This is a story about two Americans who managed to beat the system, overcome bureaucracy, and convince tens of thousands of US Jews to give up their comfortable lives in favor of making aliyah to the hot, frenetic land of Israel.
These two men identified the potential, and within a year organized a lavish reception and first-class absorption packages for future immigrants.
Now, ahead of the expected arrival of the 30,000th immigrant, Tony Gelbart and Rabbi Yehoshua Fass try to explain the success of the organization they founded, Nefesh B'Nefesh.
Gelbart, the brains and deep pockets behind the organization, is a Jewish American businessman and a well known figure in both Israeli and American political and financial circles.
His name can be found on the Republicans' list of closest patrons, alongside senior donors for Israel's top political echelon.
Gelbart resides in the resort city of Boca Raton, Florida, and usually likes to stay away from the limelight. His many companies are mainly involved in agriculture, food products, packaging, technology and software.
When asked what he does for a living, Gelbart smiles and says, "I export Israeli products to the United States, and import Americans to Israel."
Gilbert founded Nefesh B'Nefesh as a non-profit organization, but runs it as a business in every way.
In an interview with Yedioth Ahronoth, Gelbart said he remembers the exact moment he realized there was a problem that needed a solution. It was a Saturday afternoon, and suddenly he heard a knock on the door. It was Rabbi Yehoshua Fass.
Gilbert, who describes Fass as a brilliant teacher, thought the rabbi wanted to go over the weekly Torah portion. But a few moments later, Fass began telling Gilbert about his relative who was killed during an attack in Jerusalem.
The tragic incident made the rabbi realize that he must do something to help American Jews who wish to make aliyah.
No proper absorptionThe two did not waste any time – they founded Nefesh B'Nefesh, began examining the reasons why American Jews didn't immigrate to Israel, and why many who did ended up returning to America within the first year.
According to Gelbart, the findings were astonishing – some 50% of immigrants were not properly absorbed in Israel, and therefore returned to the United States.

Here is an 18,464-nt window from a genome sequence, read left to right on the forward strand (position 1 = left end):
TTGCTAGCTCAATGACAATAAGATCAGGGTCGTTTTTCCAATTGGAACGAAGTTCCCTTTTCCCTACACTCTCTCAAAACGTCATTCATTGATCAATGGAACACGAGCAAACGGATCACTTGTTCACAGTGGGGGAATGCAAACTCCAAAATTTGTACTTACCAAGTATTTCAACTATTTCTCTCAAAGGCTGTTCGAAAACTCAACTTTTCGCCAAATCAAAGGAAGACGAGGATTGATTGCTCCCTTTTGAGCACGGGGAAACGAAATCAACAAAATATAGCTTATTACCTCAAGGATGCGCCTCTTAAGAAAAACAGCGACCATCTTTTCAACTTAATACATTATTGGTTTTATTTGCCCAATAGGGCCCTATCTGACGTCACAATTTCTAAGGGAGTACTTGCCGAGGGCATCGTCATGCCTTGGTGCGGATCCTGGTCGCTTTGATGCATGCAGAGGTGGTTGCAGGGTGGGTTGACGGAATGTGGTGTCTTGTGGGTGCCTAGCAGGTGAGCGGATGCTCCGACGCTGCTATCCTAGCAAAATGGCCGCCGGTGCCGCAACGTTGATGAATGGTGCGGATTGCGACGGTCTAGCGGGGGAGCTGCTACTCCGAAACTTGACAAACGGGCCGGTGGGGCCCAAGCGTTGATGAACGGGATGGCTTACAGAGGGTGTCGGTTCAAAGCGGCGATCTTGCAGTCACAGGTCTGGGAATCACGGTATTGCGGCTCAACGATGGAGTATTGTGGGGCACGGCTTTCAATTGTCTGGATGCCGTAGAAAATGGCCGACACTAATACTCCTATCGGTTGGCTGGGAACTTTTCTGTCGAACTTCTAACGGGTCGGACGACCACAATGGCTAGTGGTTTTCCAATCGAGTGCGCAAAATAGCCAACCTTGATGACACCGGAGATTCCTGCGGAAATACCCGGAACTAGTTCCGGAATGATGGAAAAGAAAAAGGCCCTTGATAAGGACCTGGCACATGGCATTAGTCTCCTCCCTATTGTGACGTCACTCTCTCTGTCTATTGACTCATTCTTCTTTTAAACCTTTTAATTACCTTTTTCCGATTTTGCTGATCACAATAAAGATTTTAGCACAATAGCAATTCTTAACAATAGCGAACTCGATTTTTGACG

The two realized that while Ethiopian immigrants ran away from their country, and Russians escaped Communism in search of freedom, Americans were looking for something else – they expected to find similar living standards, good schools to send their children to, and jobs in their field of work.
Following the organization's activity, the rate of American immigrants staying in Israel has increased to 98%, with only few going back.
Gelbart credits part of the organization's success to the fact it operates the largest employment agency in the country. This way, many immigrants already have jobs lined up for them upon arrival.
Nefesh B'Nefesh also gives new olim a special perk – no bureaucratic headaches and standing in line. As soon as they board the airplane, they are greeted by representatives from the Ministry of Interior and Ministry of Absorption, who pass through the aisles with laptops and fill out all the necessary paperwork, so that the immigrants can collect their new oleh certificate upon landing.
Gelbart says that unlike the past, when the government would send a good-natured representative to convince people that Israel is a nice place to live in, Nefesh B'Nefesh employees are 85 former immigrants who were successfully absorbed in Israel and can address any issue that might be raised.
The organization attracts a wide variety of olim – religious and secular, young teens and families with children, and even a few homosexual couples.
Gelbart's and Fass' successful formula led the Knesset to establish a parliamentary Lobby for the Encouragement of Aliya from the West, headed by MK Yoel Hasson (Kadima).
"The truth must be told," says MK Hasson, "Immigration from the former Soviet Union is over, and what's left is olim from the United States. When the immigrants hail from rich or developed countries, they must be persuaded to come, and be given red carpet treatment."
Some 18,000 olim are currently on the organization's wailist. But why stop there? Gelbart says his goal is to bring as many olim as possible in the next decade.
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